Throughout my years as a people manager, and as a leadership trainer and executive coach, I have observed a number of key best practices that are fundamental to getting the very best from the people on the team.
I’ve outlined below the five key areas of focus that I believe are critically important for people managers if they are to experience success both for their staff and for themselves. I hope that you’ll find these “signposts” useful – you’ll learn more about each one and indeed other best practices by attending my course at Public Affairs Ireland on 12 and 13 June.
1. Provide regular high quality feedback
Studies reveal that 80% of employees feel that they do not get enough feedback; meanwhile, 80% of managers claim they are giving enough feedback to those on their team. Clearly there is a misalignment people managers need to pay attention to.
Regular formal (through one-to-ones and reviews) and informal (spontaneous and in-the-moment) feedback is one of the strongest drivers of a high-performing workplace culture, especially where employee performance is aligned with business goals and their own personal aspirations. Delivering constructive feedback that encourages and motivates, rather than discourages and demotivates, is a critically important skill. On the course, you will learn key feedback behaviours to ensure that the message is received by the staff member in the way it was intended, with the intention to help them sustain or improve their performance. You will also be introduced to a robust feedback model that provides a framework for these important conversations.
2. Communicate, communicate, communicate
As a people manager, you cannot over-communicate.
It is the key to fostering strong relationships built on openness, trust and honesty with your team. Communication needs to flow in all directions, from managers to their staff, from staff to managers, and between team members. Be explicitly clear about what you expect of the individuals on your team: their goals; roles and responsibilities. You can’t motivate people if they don’t know what you want. Focus on absolute clarity, accuracy and thoroughness in your communication. This is important regardless of the medium, whether face-to-face, email or a phone call … and don’t rely too heavily on email!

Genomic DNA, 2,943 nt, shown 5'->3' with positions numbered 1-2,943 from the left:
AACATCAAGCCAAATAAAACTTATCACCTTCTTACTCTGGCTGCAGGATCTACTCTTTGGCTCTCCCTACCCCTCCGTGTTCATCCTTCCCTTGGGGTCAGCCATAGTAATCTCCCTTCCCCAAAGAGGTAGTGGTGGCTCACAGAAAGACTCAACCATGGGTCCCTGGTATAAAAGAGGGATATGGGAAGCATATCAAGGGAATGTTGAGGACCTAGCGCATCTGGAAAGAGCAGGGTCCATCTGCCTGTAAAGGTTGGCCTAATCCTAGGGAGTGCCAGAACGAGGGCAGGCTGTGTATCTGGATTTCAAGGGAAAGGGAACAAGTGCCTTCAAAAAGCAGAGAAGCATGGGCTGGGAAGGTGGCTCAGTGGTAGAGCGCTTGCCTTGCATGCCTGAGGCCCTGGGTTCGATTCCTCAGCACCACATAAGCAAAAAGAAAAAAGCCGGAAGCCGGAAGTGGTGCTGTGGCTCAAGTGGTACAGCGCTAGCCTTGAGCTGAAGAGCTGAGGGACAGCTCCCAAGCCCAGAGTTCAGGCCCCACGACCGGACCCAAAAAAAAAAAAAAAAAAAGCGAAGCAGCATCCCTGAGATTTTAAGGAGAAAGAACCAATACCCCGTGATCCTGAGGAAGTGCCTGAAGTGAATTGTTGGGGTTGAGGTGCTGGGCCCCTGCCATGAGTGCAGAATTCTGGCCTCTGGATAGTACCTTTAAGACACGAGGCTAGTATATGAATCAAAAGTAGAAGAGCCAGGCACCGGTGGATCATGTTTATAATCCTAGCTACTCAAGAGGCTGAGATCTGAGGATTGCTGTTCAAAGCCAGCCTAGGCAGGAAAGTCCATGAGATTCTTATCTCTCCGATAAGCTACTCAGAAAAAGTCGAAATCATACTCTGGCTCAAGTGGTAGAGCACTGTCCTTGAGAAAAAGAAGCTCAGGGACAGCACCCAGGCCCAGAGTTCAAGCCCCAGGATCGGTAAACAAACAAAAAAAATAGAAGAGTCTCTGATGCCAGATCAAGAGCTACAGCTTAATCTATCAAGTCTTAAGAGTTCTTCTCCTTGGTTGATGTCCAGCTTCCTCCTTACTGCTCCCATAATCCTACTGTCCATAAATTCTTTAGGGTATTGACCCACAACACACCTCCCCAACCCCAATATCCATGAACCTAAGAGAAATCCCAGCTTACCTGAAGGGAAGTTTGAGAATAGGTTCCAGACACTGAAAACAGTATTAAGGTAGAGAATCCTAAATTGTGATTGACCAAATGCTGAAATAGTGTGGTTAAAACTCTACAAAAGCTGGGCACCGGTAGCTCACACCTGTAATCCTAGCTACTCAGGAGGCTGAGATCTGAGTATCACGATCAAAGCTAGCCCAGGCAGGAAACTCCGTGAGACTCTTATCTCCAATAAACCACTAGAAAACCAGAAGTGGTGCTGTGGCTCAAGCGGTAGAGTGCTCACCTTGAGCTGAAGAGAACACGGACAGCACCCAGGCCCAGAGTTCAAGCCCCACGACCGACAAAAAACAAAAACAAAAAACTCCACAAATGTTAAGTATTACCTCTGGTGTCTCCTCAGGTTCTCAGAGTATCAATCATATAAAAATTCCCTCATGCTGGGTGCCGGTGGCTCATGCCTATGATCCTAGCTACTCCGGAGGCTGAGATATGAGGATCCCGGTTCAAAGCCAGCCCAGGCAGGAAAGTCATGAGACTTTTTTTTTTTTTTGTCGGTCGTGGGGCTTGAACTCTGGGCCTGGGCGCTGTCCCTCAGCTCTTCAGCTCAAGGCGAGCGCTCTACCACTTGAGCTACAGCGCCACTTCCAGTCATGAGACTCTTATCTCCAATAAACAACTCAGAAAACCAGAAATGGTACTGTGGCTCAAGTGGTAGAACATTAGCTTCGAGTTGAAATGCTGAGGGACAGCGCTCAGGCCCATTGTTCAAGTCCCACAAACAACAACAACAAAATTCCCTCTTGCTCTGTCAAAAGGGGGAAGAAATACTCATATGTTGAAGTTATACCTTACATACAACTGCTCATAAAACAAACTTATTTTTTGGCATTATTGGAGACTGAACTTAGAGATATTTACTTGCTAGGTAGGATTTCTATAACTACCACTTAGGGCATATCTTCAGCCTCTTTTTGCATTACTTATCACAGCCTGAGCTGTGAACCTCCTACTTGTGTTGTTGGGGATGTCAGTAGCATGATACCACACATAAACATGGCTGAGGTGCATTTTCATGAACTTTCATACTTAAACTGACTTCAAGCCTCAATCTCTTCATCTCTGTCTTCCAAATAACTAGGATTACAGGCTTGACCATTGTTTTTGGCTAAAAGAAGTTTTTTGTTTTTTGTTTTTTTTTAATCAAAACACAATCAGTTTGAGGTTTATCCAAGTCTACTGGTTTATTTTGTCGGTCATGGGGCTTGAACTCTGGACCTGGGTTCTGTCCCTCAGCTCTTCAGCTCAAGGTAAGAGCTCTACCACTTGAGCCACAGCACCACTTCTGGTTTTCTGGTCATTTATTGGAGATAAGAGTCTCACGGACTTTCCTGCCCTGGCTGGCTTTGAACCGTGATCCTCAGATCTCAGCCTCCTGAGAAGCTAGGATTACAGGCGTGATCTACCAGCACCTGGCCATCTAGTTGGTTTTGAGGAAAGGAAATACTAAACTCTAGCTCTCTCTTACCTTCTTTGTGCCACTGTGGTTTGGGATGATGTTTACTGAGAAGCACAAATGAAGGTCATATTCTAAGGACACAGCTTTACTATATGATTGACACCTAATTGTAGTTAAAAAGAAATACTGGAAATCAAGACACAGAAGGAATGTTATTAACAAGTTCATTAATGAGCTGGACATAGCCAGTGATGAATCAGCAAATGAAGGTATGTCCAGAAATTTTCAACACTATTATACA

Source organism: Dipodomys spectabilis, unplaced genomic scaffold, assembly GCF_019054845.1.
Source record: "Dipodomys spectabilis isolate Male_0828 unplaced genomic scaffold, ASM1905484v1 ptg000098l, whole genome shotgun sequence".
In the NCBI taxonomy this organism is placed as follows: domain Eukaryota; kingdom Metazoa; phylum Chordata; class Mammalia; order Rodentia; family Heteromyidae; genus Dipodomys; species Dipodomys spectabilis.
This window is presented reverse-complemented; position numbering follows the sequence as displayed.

Don’t forget the importance of communicating a sense of purpose for your team, providing reason and context for their work. Keep people aligned with the bigger picture by communicating what other parts of the organisation are doing, only then will they feel a connection to the organisation. On the programme, you will have a chance to practice your communication skills when setting goals, giving feedback and coaching.
3. Listen more than you talk
Often as leaders we believe we are better listeners than we actually are. Strong active listening encourages employee suggestions and increases your understanding of each employee’s particular skills and motivation. Great managers are open to input from their staff, actively seeking their opinions and asking them to elaborate on their perspectives. Display empathy by listening to people and relate to their emotional experience. Listen to their concerns and challenges and let them know that they have been heard, even if you are unable to attend to everything they ask of you (as it may not be within your control). When you care about your employees, they tend to work harder and aim to exceed your expectations. Stay in the moment with your conversations and avoid being distracted, particularly by your internal biases and assumptions. Stay focused on what is being said and how it is being communicated.
4. Lead by example
Leaders need to take responsibility for the atmosphere they create and shape through their own behaviour. This can simply be your posture and demeanor when you arrive at the office each day, or how you live your own values in the interactions you have with your team. For example, if you regularly arrive late to your meetings then you can’t expect your team to display punctuality. If you lose your cool, your team may take the lead from you and react emotionally too. Walk the talk. Strive to be your own ideal of the perfect worker, especially in front of the team.
On the course, we will explore what type of leader you want to be and how to develop consistency in displaying the key characteristics which are aligned to your vision.
One of the most common failings I see amongst managers is holding onto the tasks that they could, and should, delegate.
There are a number of reasons people managers don’t delegate: they may like the task element of their role, or they may believe that they can do the job better themselves. Also, they may feel that it’s quicker to get things done themselves – while this may be the case in the short-term, in the longer term you will save a lot of time by delegating meaningful tasks and projects to your team members. This will greatly support your team in building key skills, help them realise their full potential, and is one of the most effective ways to maintain motivation, particularly during times of change.
The course will provide you with the forum to discuss your difficulties when it comes to delegating and methods for overcoming these challenges. You will also be introduced to critical best practices to help you delegate effectively.